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Wednesday, March 12, 2008

The Judge's Oath

Justice (retd) K M A Samdani has written a short article in today's Nation that should be read in its entirety. The bold italics are mine-t

All members of the superior judiciary function under an oath of office prescribed in the constitution. No notified judge is in fact a judge, or can function as such, unless he swears to protect, preserve and defend the constitution. In my opinion, a so-called judge, who breaks his oath of office, is no judge. Such a judge is neither entitled to his remuneration (including the privileges) nor entitled to issue orders or decrees under the seal of the court to which he has been appointed.

A judge breaks his oath in two ways - either by declaring an act or order valid which is in conflict with the constitution or by taking another oath which negates the constitutional one. In other words, only a judge who always upholds the constitution regardless of the prevailing circumstances or the possible consequences is, in fact, a judge.

Such a judge alone is worthy of holding the august office of a High Court or the Supreme Court judge. A compromise on this point is tantamount to compromising the integrity of the State. I wish the members of the judiciary, the bar, and the public (elite) understood this.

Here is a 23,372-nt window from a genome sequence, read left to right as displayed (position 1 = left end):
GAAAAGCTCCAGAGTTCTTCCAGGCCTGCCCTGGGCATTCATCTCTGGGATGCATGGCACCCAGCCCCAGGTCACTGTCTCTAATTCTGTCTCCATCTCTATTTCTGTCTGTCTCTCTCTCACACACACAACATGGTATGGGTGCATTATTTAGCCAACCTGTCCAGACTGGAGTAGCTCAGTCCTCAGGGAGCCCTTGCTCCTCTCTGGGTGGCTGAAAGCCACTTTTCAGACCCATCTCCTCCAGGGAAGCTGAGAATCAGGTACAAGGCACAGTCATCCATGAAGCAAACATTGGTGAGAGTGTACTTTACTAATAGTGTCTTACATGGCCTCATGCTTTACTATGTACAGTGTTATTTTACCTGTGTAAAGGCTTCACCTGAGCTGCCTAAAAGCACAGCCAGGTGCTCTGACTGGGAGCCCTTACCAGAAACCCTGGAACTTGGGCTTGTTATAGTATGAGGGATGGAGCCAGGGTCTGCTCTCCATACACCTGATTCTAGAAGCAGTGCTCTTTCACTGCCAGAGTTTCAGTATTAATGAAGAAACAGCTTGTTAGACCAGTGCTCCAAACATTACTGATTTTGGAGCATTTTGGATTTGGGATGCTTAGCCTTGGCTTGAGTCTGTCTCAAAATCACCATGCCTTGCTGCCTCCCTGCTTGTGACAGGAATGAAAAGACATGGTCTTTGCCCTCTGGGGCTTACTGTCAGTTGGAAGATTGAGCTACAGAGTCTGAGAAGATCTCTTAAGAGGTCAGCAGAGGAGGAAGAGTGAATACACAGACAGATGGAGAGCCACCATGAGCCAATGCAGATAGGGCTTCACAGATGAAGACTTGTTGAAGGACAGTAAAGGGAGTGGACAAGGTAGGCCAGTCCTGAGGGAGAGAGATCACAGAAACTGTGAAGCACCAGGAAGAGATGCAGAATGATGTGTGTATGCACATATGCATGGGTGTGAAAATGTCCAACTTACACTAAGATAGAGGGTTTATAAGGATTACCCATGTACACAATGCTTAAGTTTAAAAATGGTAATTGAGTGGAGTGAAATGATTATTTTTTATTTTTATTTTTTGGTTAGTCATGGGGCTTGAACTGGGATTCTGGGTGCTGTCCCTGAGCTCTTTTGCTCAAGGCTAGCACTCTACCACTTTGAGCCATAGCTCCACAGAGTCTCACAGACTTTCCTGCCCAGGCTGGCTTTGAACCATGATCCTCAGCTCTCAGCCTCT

Our country is on the brink of an apocalypse. It has come to such in the ultimate analysis, only because of the failing of our judiciary. Are the lawyers aware of this? I wish them every success in their current movement which has also gained support from some of the political parties. But what they are trying to achieve is only the tip of the iceberg. What about the judges who refused to take oath under the PCO of 1999 and chose to adhere to their constitutional oath?

In my opinion, they are still judges if they have not crossed the upper age limit of 65 years, including the then chief justice, Mr Justice Saeed uz Zaman Siddiqui. Those of them who have already reached the upper age limit of judges of the Supreme Court, are entitled to their salaries and other benefits until they reached such limit.

The same principle applies to similarly placed judges of all the four High Courts. Such of the judges as took oath under a PCO in fact ceased to be judges on the date they took such an oath. This fact has got to be recognised if logic is to prevail. If logic does not prevail in this situation, in which lawyers and judges are involved, where else, in our national life, will it? Therefore, my advice to the members of the bar and bench is not to make compromises in their effort to put the country back on the even heal.

An effort which is directed towards part achievement of rectification of errors is even worse than no effort. This advice is also meant for the politicians who are shortly going to be in power and manage the affairs of the state. Be logical in whatever you do. The so-called pragmatism is poison. It is wrong to think that every vice is permissible in politics. Only uprightness pays.


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